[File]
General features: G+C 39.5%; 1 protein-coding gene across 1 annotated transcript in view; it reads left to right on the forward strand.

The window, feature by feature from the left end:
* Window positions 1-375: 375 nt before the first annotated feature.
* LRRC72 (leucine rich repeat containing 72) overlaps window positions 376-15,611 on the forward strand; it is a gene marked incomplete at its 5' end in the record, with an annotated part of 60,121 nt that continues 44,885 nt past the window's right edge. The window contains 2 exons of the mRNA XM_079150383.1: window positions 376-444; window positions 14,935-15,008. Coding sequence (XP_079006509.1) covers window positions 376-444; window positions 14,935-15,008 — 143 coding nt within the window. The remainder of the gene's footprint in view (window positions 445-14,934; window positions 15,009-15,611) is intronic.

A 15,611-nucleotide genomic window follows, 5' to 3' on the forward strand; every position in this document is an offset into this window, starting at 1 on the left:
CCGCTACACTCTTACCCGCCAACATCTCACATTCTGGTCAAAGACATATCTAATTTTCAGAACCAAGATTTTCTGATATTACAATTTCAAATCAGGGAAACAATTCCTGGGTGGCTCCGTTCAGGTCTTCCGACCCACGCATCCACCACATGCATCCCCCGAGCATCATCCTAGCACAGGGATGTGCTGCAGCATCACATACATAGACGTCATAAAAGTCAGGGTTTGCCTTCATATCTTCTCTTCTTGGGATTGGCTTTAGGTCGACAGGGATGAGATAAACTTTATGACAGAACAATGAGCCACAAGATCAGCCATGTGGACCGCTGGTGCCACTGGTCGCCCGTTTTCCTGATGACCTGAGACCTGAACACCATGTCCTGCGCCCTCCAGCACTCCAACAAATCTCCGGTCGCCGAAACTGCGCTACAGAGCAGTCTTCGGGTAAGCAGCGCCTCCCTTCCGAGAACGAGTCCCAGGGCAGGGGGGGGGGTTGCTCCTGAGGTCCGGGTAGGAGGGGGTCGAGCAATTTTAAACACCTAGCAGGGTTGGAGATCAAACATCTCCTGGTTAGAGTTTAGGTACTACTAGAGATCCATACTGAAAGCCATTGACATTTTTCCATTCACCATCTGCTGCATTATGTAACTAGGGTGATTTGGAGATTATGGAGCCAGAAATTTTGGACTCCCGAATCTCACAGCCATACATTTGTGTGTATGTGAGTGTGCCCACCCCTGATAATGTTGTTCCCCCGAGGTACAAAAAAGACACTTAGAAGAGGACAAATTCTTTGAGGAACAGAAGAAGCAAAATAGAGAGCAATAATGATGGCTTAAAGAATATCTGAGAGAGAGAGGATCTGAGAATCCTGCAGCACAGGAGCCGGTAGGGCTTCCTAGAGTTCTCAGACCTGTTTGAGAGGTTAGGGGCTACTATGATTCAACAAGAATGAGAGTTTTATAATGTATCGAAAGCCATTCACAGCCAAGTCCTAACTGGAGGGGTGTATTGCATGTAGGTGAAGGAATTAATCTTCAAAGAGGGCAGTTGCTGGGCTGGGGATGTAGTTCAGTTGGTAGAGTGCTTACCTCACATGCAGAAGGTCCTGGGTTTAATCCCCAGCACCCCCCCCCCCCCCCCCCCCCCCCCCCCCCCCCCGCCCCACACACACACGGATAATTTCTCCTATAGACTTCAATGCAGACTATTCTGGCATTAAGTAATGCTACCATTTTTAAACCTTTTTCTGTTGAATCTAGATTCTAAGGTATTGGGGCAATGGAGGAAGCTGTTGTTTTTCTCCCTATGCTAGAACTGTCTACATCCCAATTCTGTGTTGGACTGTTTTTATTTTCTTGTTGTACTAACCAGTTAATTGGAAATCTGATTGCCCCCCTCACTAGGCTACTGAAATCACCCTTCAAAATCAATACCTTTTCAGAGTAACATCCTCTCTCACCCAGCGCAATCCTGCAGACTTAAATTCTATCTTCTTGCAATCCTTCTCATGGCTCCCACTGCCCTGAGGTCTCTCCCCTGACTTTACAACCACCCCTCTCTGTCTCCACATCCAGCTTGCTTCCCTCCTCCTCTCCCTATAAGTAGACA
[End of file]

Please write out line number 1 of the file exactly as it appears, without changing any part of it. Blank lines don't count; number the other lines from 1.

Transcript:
General features: G+C 39.5%; 1 protein-coding gene across 1 annotated transcript in view; it reads left to right on the forward strand.